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If your healthcare provider thinks you might have liver cancer, you will need certain exams and tests to be sure. Diagnosing liver cancer starts with your healthcare provider asking you questions. He or she will ask you about your health history, your symptoms, risk factors, and family history of disease. Your healthcare provider will also give you a physical exam.
You may have one or more of the following tests:
You may have blood tests to look for signs of liver cancer.
AFP is a protein in the blood that should go down right after birth. AFP levels are often high in people with liver cancer. But other conditions can also raise AFP levels. So this test alone can't be used to diagnose liver cancer.
These tests check liver function. They can show liver irritation and inflammation. These tests can't tell for sure if you have liver cancer. But if the tests show that your liver has been damaged, your healthcare provider may do other tests to see if you have cancer.
Imaging tests may also be done to look for liver cancer.
This is often the first test done if your healthcare provider suspects liver cancer. An ultrasound is easy to do and doesn’t use radiation. This test is very helpful in seeing whether a liver tumor is a fluid-filled sac that’s likely not cancer (cyst) or a solid mass that’s more likely to be cancer. An ultrasound uses sound waves to look for abnormalities in the liver. The sound waves bounce off body parts and send back a series of signals. Then a computer turns these signals into images of your body.
This test creates detailed images of the liver and nearby organs. An MRI uses magnets and radio waves to take pictures of the inside of the body. MRIs can show more detail than other imaging tests.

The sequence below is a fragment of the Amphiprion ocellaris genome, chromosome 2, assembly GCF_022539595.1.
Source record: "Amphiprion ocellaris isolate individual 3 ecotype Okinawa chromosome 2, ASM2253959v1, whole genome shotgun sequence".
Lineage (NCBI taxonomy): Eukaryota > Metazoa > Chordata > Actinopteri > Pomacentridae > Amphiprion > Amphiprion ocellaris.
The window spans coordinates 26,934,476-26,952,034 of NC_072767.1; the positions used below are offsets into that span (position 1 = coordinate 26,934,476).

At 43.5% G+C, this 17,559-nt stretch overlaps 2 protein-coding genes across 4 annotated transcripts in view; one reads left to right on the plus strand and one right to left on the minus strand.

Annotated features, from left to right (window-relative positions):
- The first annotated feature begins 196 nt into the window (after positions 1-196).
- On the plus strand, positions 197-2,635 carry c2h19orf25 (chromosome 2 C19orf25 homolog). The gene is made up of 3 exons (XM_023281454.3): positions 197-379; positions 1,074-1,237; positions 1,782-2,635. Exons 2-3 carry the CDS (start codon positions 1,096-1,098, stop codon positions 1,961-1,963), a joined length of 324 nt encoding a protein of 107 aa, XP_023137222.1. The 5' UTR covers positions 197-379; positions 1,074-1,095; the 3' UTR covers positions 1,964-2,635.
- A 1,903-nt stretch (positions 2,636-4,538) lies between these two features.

A CT scan uses X-rays taken from many angles. This creates very detailed cross-section pictures of the liver and nearby organs.
If an imaging test shows something in your liver that looks like it might be cancer, your healthcare provider may take small samples of liver tissue. This is called a biopsy. A doctor who specializes in looking at cells, called a pathologist, looks at the samples under a microscope to tell whether cancer is there. There are a few ways to do a biopsy.
For this test, a thin, hollow needle is put through your skin. It goes into the liver tumor to get a sample of it. This is normally done during a CT or ultrasound of the liver. This lets your healthcare provider see the needle going into the tumor.
During laparoscopy, small cuts are made in your abdomen. Then your healthcare provider puts long surgical tools (including one with a tiny video camera on the end) into them. Then he or she looks at the surface of your liver and nearby organs. If your healthcare provider sees small pieces of tumors, he or she will remove them.
Your healthcare provider may take a biopsy during surgery to treat the tumor.
When your healthcare provider has the results of your biopsy, he or she will contact you with the results. Your provider will talk with you about other tests you may need if liver cancer is found. Make sure you understand the results and what follow-up you need.
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